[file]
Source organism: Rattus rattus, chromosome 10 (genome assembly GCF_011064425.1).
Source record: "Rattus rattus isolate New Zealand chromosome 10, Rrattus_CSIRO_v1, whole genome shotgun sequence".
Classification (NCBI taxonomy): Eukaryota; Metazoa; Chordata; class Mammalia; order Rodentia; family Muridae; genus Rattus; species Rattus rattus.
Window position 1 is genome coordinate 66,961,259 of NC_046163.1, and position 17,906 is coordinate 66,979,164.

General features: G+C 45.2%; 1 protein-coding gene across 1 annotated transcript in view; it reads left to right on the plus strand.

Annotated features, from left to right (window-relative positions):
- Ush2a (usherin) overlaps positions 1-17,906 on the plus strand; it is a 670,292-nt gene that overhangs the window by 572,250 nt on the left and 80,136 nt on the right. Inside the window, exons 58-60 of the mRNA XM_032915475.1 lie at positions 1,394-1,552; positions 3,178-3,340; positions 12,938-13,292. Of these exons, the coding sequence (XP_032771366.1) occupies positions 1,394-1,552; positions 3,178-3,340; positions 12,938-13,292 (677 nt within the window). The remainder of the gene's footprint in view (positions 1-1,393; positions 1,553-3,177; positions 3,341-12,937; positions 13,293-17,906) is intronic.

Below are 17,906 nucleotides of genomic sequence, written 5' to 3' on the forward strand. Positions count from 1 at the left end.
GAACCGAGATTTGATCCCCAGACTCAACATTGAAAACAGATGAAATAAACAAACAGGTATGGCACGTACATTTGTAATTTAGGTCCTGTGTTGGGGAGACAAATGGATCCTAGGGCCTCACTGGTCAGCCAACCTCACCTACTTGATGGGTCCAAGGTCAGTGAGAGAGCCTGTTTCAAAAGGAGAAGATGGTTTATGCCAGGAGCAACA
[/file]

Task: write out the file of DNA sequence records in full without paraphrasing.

Source organism: Rattus rattus, chromosome 10 (genome assembly GCF_011064425.1).
Source record: "Rattus rattus isolate New Zealand chromosome 10, Rrattus_CSIRO_v1, whole genome shotgun sequence".
Classification (NCBI taxonomy): Eukaryota; Metazoa; Chordata; class Mammalia; order Rodentia; family Muridae; genus Rattus; species Rattus rattus.
Window position 1 is genome coordinate 66,961,259 of NC_046163.1, and position 17,906 is coordinate 66,979,164.

General features: G+C 45.2%; 1 protein-coding gene across 1 annotated transcript in view; it reads left to right on the plus strand.

Annotated features, from left to right (window-relative positions):
- Ush2a (usherin) overlaps positions 1-17,906 on the plus strand; it is a 670,292-nt gene that overhangs the window by 572,250 nt on the left and 80,136 nt on the right. Inside the window, exons 58-60 of the mRNA XM_032915475.1 lie at positions 1,394-1,552; positions 3,178-3,340; positions 12,938-13,292. Of these exons, the coding sequence (XP_032771366.1) occupies positions 1,394-1,552; positions 3,178-3,340; positions 12,938-13,292 (677 nt within the window). The remainder of the gene's footprint in view (positions 1-1,393; positions 1,553-3,177; positions 3,341-12,937; positions 13,293-17,906) is intronic.

Below are 17,906 nucleotides of genomic sequence, written 5' to 3' on the forward strand. Positions count from 1 at the left end.
GAACCGAGATTTGATCCCCAGACTCAACATTGAAAACAGATGAAATAAACAAACAGGTATGGCACGTACATTTGTAATTTAGGTCCTGTGTTGGGGAGACAAATGGATCCTAGGGCCTCACTGGTCAGCCAACCTCACCTACTTGATGGGTCCAAGGTCAGTGAGAGAGCCTGTTTCAAAAGGAGAAGATGGTTTATGCCAGGAGCAACA